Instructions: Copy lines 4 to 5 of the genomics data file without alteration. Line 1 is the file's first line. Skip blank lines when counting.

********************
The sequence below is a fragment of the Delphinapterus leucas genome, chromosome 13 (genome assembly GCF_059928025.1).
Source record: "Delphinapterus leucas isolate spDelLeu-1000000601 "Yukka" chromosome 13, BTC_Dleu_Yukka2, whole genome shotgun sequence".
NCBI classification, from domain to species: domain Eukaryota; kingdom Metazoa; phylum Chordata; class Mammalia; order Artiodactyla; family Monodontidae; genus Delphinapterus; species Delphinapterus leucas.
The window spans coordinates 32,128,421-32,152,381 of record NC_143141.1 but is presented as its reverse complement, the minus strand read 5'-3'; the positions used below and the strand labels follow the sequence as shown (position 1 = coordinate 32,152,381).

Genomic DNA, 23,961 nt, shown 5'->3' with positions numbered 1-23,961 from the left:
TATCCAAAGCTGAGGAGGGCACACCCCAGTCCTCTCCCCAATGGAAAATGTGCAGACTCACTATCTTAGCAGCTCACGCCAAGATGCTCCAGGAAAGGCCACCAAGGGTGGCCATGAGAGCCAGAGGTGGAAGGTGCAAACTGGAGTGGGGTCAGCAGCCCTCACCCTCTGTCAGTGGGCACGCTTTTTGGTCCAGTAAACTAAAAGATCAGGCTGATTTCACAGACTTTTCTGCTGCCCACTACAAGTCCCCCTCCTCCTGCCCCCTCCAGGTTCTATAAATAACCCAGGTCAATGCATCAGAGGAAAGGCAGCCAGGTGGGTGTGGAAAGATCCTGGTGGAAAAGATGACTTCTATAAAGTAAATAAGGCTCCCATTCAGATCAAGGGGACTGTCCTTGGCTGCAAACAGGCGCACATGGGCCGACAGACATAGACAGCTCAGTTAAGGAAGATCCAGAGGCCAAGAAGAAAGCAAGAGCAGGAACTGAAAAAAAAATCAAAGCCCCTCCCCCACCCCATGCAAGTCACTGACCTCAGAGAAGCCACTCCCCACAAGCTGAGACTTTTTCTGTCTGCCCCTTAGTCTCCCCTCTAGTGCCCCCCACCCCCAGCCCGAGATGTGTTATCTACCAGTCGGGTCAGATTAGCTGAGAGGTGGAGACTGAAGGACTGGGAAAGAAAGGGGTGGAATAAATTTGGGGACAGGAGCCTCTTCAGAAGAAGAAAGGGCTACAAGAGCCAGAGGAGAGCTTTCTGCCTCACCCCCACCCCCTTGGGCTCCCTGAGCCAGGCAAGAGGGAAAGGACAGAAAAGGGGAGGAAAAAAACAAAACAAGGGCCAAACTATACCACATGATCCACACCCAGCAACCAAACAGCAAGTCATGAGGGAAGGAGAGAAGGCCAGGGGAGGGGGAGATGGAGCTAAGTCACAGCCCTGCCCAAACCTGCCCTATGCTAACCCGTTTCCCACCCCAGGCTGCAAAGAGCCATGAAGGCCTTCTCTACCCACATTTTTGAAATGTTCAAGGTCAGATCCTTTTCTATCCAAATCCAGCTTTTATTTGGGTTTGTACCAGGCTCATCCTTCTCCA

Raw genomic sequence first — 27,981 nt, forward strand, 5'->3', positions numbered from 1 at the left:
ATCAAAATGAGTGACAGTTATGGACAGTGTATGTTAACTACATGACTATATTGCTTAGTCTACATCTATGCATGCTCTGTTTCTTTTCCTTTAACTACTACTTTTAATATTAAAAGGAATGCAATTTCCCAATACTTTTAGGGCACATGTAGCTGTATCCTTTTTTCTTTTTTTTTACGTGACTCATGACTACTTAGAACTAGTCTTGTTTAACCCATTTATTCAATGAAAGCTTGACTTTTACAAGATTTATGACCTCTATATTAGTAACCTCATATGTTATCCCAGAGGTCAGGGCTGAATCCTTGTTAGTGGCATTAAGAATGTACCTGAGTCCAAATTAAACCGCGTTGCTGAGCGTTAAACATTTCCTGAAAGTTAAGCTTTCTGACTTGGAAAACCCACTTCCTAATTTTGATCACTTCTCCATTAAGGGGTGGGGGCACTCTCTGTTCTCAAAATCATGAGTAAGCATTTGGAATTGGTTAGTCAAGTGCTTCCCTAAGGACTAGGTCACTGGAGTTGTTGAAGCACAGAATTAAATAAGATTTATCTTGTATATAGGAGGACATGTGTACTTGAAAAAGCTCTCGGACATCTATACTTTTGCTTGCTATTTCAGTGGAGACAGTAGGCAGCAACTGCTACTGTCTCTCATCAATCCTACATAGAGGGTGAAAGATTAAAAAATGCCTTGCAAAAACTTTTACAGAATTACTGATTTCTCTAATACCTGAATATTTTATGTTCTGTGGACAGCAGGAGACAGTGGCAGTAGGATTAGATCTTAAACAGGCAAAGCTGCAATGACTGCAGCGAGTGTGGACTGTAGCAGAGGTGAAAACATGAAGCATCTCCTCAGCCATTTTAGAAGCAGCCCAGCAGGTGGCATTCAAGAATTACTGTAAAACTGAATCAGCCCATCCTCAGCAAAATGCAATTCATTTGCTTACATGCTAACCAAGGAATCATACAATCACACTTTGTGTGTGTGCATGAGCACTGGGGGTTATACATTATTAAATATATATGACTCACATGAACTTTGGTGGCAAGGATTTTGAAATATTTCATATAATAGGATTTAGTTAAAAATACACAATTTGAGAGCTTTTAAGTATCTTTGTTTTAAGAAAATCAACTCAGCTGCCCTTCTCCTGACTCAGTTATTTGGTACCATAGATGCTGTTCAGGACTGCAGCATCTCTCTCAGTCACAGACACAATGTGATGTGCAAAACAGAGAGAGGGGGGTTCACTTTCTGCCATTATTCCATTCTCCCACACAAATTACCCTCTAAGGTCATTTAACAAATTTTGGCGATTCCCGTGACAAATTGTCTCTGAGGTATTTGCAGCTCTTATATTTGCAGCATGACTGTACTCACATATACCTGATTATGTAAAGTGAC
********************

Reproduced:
The window spans coordinates 32,128,421-32,152,381 of record NC_143141.1 but is presented as its reverse complement, the minus strand read 5'-3'; the positions used below and the strand labels follow the sequence as shown (position 1 = coordinate 32,152,381).

Genomic DNA, 23,961 nt, shown 5'->3' with positions numbered 1-23,961 from the left: